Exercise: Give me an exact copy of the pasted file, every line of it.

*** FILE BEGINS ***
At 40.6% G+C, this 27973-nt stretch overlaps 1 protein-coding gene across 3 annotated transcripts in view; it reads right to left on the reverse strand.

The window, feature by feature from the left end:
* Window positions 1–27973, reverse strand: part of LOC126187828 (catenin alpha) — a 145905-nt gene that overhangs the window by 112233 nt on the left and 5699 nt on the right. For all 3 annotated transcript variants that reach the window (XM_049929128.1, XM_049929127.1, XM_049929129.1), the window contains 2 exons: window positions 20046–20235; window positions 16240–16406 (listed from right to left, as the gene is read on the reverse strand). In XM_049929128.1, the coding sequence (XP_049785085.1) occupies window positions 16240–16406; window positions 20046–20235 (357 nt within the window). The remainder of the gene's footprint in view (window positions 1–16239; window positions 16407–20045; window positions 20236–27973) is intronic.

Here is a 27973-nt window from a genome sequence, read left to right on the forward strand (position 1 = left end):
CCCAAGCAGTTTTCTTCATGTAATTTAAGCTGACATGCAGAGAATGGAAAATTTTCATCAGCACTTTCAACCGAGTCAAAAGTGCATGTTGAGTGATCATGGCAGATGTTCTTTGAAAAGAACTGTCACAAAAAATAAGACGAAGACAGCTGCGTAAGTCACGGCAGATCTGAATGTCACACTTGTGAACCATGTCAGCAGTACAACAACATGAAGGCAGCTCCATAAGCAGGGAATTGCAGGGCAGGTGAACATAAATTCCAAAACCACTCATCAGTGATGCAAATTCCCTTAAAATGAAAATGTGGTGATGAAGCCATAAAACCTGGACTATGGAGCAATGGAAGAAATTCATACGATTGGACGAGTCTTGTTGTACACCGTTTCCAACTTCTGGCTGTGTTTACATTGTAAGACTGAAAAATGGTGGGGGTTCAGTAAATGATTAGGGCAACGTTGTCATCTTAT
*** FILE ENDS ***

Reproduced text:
At 40.6% G+C, this 27973-nt stretch overlaps 1 protein-coding gene across 3 annotated transcripts in view; it reads right to left on the reverse strand.

The window, feature by feature from the left end:
* Window positions 1–27973, reverse strand: part of LOC126187828 (catenin alpha) — a 145905-nt gene that overhangs the window by 112233 nt on the left and 5699 nt on the right. For all 3 annotated transcript variants that reach the window (XM_049929128.1, XM_049929127.1, XM_049929129.1), the window contains 2 exons: window positions 20046–20235; window positions 16240–16406 (listed from right to left, as the gene is read on the reverse strand). In XM_049929128.1, the coding sequence (XP_049785085.1) occupies window positions 16240–16406; window positions 20046–20235 (357 nt within the window). The remainder of the gene's footprint in view (window positions 1–16239; window positions 16407–20045; window positions 20236–27973) is intronic.

Here is a 27973-nt window from a genome sequence, read left to right on the forward strand (position 1 = left end):
CCCAAGCAGTTTTCTTCATGTAATTTAAGCTGACATGCAGAGAATGGAAAATTTTCATCAGCACTTTCAACCGAGTCAAAAGTGCATGTTGAGTGATCATGGCAGATGTTCTTTGAAAAGAACTGTCACAAAAAATAAGACGAAGACAGCTGCGTAAGTCACGGCAGATCTGAATGTCACACTTGTGAACCATGTCAGCAGTACAACAACATGAAGGCAGCTCCATAAGCAGGGAATTGCAGGGCAGGTGAACATAAATTCCAAAACCACTCATCAGTGATGCAAATTCCCTTAAAATGAAAATGTGGTGATGAAGCCATAAAACCTGGACTATGGAGCAATGGAAGAAATTCATACGATTGGACGAGTCTTGTTGTACACCGTTTCCAACTTCTGGCTGTGTTTACATTGTAAGACTGAAAAATGGTGGGGGTTCAGTAAATGATTAGGGCAACGTTGTCATCTTAT